06:54 GMT +318 July 2019
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    Turkish Stream pipeline

    Russia Comes Up With 'Additional Guarantees' to Secure Turkish Stream Deal

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    On Monday Russian President Vladimir Putin and Turkish President Recep Tayyip Erdogan signed an agreement on the construction of the Turkish Stream gas supply project.

    President Putin arrived in Istanbul on Monday to attend the three-day World Energy Congress as well as to hold talks with his Turkish counterpart.

    The last year has been complicated for Russian-Turkish relations. Ties between Moscow and Ankara soured after Russia launched a military campaign in Syria a year ago. The culmination came when a Turkish jet shot down a Russian bomber over Syria in November.

    Over the last six months, Moscow and Ankara have been working to normalize their ties. The Turkish government apologized to the Kremlin for the downed jet. The normalization was intensified by a failed attempted coup in Turkey in July.

    Putin’s visit to Ankara showed that Moscow sees Turkish Stream as of the utmost importance for bilateral ties.

    For Russia, the implementation of the project means establishing an alternative gas transportation route to Southern Europe bypassing Ukraine.

    Russia's Gazprom and Turkey's Botas signed a memorandum of understanding for the construction of the Turkish Stream in December 2014. The new pipeline is planned to have a capacity of 63 billion cubic meters. It will run via the Black Sea from Russia to Turkey and continue to a hub on the Turkish-Greek border.

    However, soon after it was announced with fanfare Turkish Stream faced the first obstacles due to bureaucratic delays from the Turkish side. As a result, by autumn 2015, the project was already almost paralyzed. After the following cooling in Russian-Turkish ties, many experts said that Russia failed its attempts to diversify energy supplies to Europe.

    However, the fact that Moscow and Ankara have finally signed an agreement on Turkish Stream proves that the Kremlin is set to pursue its crucial goals despite all odds.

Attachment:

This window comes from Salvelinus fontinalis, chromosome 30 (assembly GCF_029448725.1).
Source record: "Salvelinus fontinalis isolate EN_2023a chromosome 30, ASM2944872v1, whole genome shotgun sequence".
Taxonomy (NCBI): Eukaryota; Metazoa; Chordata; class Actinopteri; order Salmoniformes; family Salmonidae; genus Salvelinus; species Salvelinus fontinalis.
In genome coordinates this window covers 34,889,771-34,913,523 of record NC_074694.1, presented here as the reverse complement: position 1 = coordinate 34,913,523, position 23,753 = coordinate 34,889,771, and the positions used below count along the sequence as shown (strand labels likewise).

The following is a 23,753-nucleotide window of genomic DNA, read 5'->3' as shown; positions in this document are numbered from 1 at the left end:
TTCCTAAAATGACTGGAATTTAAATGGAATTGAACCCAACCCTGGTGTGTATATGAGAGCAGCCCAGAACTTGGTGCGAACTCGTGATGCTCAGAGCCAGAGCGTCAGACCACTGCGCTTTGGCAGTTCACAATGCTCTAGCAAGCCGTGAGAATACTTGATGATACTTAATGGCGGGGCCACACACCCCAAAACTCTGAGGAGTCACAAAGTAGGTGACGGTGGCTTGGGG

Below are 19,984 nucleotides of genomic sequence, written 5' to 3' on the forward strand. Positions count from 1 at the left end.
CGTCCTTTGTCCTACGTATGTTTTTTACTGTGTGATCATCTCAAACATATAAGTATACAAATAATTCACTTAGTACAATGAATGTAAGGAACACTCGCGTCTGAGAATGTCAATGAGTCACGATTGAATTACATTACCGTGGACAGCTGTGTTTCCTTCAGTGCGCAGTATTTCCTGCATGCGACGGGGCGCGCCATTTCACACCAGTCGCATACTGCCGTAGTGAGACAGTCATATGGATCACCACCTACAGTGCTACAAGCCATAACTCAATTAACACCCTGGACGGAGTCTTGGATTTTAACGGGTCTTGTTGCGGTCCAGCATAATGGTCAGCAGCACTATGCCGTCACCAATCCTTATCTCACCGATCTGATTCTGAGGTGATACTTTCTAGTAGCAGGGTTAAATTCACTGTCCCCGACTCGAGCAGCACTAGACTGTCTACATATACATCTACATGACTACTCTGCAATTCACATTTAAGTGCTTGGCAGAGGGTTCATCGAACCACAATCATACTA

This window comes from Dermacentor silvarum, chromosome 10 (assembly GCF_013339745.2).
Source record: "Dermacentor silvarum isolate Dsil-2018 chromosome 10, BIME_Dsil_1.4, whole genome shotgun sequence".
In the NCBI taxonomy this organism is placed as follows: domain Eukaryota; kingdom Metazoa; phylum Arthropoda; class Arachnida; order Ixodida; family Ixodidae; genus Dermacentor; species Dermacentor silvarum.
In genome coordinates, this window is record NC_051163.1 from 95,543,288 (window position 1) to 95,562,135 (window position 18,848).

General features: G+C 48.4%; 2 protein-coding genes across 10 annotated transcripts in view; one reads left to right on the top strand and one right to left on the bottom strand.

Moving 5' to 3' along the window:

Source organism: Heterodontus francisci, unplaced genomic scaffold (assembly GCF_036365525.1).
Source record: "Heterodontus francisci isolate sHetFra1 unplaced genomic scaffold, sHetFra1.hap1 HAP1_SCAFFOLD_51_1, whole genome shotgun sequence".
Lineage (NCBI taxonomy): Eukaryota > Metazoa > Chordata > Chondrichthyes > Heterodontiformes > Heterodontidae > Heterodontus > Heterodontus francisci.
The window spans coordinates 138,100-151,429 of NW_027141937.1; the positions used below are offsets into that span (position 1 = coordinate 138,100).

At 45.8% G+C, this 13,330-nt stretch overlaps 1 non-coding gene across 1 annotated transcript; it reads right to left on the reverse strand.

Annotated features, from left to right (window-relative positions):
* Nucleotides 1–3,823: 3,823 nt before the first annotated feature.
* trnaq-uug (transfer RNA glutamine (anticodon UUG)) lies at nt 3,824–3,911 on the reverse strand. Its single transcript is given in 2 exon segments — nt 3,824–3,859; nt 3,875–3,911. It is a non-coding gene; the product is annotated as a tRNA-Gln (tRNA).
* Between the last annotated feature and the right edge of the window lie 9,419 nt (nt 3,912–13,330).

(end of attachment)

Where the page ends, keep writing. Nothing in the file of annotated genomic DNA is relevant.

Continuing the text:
"One can only guess what arguments the Kremlin is applying to such a complicated partner as Turkey. It is reasonable to suppose that Moscow no longer relies only on Ankara’s good will and common sense," an article in the Russian online publication Vzglyad read.

    On Monday, Moscow announced the partial removal of its food imports ban against Turkey. Moreover, a mechanism was agreed for a gas discount for Turkey.

    "It seems that Russia wants to include in agreements with Turkey the sufficient amount of additional guarantees. As for Turkish Stream, the priority goal is to construct the pipeline by the end of 2019. And this must be done unconditionally," the article read.

    Nevertheless, the situation around Turkish Stream may seem absurd. First of all, this is Turkey who should be interested in becoming a major energy hub that would give Ankara additional tools to influence Southern Europe.

    In fact, Turkey almost ruined the project, and Russia has had to invest much patience and additional efforts to revive Turkish Stream, according to the article.

    In addition to Turkish Stream, during the talks, Moscow and Ankara discussed a wide range of issues. On Monday, the Russian government lifted its food imports embargo on some Turkish products. The leaders of both countries also pledged to speed up the construction of the Akkuyu nuclear power plant, the first NPP in Turkey. Russia and Turkey also discussed the Syrian crisis, particularly the humanitarian situation in Aleppo.


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    agreement, cooperation, talks, energy, Turkish Stream gas pipeline, Gazprom, Vladimir Putin, Recep Tayyip Erdogan, Turkey, Russia
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